Culture Street


Questions of Travel by Michelle De Kretser

On February 27, 2013

By Sophia Whitfield

Michelle de Kretser’s latest ambitious literary novel is ambitious in its scope. Her novel asks a myriad of questions about the benefits of travel, but also looks at the way we as individuals view the world.  In her breathtaking novel de Kretser acknowledges the marvels of travel, but also the disconnected nature of travel, which often leaves the traveller feeling quite alone. Through guidebooks, maps and characters de Kretser brings the world to the reader.

The novel is split between two main protagonists. Laura is born in Australia and Ravi in Sri Lanka, where de Kretser was born and raised. Laura is from a middle class family, but her childhood has been far from easy. Her mother dies when she is young and her surgeon father is often absent. She is brought up by Aunt Hester, who through her travel books imbues Laura with her first taste for travel. On the death of her aunt she inherits enough money to begin her travels; she travels to many parts of the world including Indonesia, France, Italy and India finally settling, as many Australians do, in London. De Kretser allows us to view the world from Laura’s point of view, an outsider who previously had only experienced the wonders of Australia.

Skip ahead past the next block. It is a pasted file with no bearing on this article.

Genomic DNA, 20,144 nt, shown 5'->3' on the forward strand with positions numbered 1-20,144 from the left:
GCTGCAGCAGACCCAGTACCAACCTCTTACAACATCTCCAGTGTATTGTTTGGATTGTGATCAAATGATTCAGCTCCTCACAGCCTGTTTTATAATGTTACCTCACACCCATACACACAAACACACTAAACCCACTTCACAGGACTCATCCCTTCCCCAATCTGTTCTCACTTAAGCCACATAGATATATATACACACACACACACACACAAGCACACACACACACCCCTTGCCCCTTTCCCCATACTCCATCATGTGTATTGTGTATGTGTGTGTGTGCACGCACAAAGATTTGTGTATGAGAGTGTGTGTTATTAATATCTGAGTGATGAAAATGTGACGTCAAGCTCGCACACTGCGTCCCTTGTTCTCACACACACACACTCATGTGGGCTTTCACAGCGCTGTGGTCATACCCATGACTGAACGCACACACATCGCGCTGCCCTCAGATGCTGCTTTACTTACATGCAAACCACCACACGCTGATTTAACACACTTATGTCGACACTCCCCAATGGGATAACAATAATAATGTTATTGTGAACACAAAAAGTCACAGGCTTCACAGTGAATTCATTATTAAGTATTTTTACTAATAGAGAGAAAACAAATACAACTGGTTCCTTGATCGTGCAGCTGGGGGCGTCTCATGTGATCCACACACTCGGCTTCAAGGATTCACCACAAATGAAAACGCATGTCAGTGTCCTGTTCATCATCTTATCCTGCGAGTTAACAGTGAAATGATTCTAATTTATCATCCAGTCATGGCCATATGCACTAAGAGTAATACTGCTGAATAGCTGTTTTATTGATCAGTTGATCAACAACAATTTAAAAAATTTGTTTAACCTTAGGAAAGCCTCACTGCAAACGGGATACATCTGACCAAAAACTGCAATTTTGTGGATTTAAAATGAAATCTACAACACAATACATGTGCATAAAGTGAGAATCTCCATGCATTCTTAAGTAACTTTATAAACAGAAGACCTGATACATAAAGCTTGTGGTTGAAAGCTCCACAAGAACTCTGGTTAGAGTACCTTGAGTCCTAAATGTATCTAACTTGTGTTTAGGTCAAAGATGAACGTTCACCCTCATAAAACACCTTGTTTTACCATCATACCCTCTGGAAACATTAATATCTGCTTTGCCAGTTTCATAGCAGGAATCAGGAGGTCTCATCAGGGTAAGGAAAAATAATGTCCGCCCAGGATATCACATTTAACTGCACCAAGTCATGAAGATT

In London Laura becomes known as a reliable house sitter, but soon begins to earn a living writing about travel. She is described as fairly plain, even odd, as she attempts to find direction in her life through travel. Once back in Sydney her life seems to stabilise although it is far from run of the mill. She is displaced in every sense throughout the novel.

Interspersed between Laura’s story is Ravi’s contrasting one. He dreams of travel, but goes nowhere. Married to the feisty Malini, he works as an information technician.  After terrible family events Ravi no longer feels safe in his own country, he is forced to leave Sri Lanka without his wife and child, seeking asylum in a land far safer than his own. Through the eyes of Ravi, an outsider, the reader is introduced to a different Australia from the one known to most of us.

De Kretser has written an elegant novel, full of questions rather than answers. Her two main disparate characters will in equal measures resonate and seem incomprehensible to the reader. It is a book of beauty, where fine details abound on every page creating a flawed, yet marvellous view of the world.

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